It's just beautiful to be riding in such condition. I thought I would never find it back again. In the past, I was a very good rider but these last two years, I thought my engine had blown. I was climbing with the sprinters and sometimes they even dropped me. Nobody knew what was wrong. I was actually suffering from a laringal obstruction and I had asthma. I had too much skin on the larynx and the air did not get through. I couldn't breathe. I received surgery in Estonia on March 12 and it changed everything. I didn't expect to be back to my best that quickly. It's wonderful.

How did you decide to attack three kilometres from the finish line?

I must first of all thank my team-mates who perfectly paved the way for me. I didn't ask anything but they did their utmost to place me ideally. We were supposed to be riding more for Yoann Bagot but he didn't feel too well after his crash. I didn't want to attack too early because of the headwind. I thought everything would be decided in the last two kilometres. 2.8 km from the summit,

Tomasz Marczynski attacked hard. Everybody was full gas and I told myself it was time to go. I took a tight curve at full speed. Only a rider from Orica (Adam Yates) could take my wheel. I don't know how old he is but I guess I have more experience than he has. My legs were hurting but so were his. I was really confident.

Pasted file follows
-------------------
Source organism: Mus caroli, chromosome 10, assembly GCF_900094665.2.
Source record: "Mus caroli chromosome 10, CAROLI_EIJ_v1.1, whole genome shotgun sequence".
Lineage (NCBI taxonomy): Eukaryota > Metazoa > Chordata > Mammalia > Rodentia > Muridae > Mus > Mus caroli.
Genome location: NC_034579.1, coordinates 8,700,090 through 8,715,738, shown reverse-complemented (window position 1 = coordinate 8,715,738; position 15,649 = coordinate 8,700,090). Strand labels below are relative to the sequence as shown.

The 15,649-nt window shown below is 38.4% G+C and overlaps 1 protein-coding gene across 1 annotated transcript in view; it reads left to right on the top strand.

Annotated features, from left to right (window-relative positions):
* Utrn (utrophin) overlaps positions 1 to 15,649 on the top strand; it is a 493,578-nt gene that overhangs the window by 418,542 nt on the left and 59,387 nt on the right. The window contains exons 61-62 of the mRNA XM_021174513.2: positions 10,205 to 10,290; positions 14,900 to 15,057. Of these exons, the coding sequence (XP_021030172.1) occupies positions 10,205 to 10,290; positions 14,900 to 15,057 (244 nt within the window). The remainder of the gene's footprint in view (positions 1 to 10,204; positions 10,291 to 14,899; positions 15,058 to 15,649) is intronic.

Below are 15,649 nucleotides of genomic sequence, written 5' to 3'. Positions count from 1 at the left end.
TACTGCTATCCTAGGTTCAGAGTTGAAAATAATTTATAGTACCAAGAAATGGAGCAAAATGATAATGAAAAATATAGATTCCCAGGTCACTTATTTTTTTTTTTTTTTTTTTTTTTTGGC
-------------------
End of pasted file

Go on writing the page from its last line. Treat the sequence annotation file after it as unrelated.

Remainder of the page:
At the start of he first stage of the TUR, you recalled that one of your compatriots, Aavo Pikuus, had won it in 1979. Do you think you could soon emulate him?

Of course, I want to win the overall, I have a lot of confidence in my team but it won't be easy. The race is still long and everything remains possible. I already held the Turquoise jersey in 2010 but at the time, I had been warned by my team I was doing the Tour of Turkey at the last minute. I was in the middle of a break. Now I feel great.

The quotes on the finish line

Adam Yates (Orica Greenedge) 2nd: "I've been all right. I was the team's plan B. Plan A was for my brother Simon but he crashed. I didn't know if I could step up to that level but it took me a lot of work to get here. In the first climb, I could see Taaramäe was strong so I decided to follow him if he'd go in the last climb. I knew who he was and I chased him down."

Romain Hardy (Cofidis), 3rd: "I'm really glad about Rein's victory and personally I was surprised to finish that well. Our two leaders, initially, were Yoann Bagot and him but Yoann crashed, he was unwell and his knee was hurting. So in the last climb it was all for Rein. Nicolas Edet also did a great job. When Rein attacked, the others didn't quite recognise him with his Estonian champion jersey and I started to impose a false tempo so that our rivals thought there was no Cofidis in the front. I had started feeling good for a month, 4th in Paris-Camembert and I was good at the Tour du Finistere as well. Today marks the end of two years in the doldrums for me after my toxoplasmosis in 2012. I really thank Cofidis for their patience. I lived eight months without riding and I couldn't do anything until the summer 2013. The team adapted a programme to help me back into shape and here we are, I really feel I'm back at my level"